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Maximizing Customer Engagement During a Pandemic

Written by Andrew Coplon, founder of Secret Hopper

brewery using ekos

Social distancing. Masks. Contact-free. These are all buzzwords defining the current taproom experience.

Most states still have restrictions on capacity. Others have limited individual party sizes. Effectively, all these regulations have reduced the number of guests that can visit, therefore reducing your taproom revenue. 

While keeping our distance has become the norm, everyone who chooses to visit your taproom for on-premise consumption is accepting that some sort of interaction will occur. Even during the shortest COVID-era encounter, you have the ability to build connections with your guests. In this article, we will show the financial value of engaging at a high level and why it is even more vital during a pandemic. A few extra bucks from each visit could be the difference between closure and survival.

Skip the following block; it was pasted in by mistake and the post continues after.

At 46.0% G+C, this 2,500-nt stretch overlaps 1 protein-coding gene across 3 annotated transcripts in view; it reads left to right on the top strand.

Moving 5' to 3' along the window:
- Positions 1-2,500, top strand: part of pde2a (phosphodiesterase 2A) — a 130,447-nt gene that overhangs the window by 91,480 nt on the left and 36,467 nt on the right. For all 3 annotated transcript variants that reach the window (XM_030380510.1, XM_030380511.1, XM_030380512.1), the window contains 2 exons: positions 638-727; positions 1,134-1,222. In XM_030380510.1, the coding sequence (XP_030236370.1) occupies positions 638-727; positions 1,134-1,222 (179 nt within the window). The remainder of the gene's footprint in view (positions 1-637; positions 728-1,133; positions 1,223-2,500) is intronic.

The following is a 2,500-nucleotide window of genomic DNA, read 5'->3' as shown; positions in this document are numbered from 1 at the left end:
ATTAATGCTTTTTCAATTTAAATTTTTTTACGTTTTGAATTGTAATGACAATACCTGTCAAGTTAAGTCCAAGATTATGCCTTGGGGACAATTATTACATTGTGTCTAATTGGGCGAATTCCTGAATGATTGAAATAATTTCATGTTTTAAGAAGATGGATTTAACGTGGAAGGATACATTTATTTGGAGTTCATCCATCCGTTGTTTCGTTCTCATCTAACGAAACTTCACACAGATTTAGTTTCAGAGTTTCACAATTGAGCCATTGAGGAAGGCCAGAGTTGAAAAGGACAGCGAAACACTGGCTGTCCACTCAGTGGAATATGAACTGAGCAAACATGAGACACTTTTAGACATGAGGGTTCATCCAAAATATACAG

Defining Customer Engagement

Engagement is the emotional connection and level of attention your staff create with your guests. Customer engagement can be broken down into the following levels, which we will refer to throughout this post.

  • Neutral: The staff goes through the motions, neither impressing nor disappointing the guest.
  • Low: The staff does not attempt to build a connection with the guest and is absent for the bulk of the guest’s visit.
  • Moderate: The staff greets the guest, offers recommendations, and checks back in a timely fashion.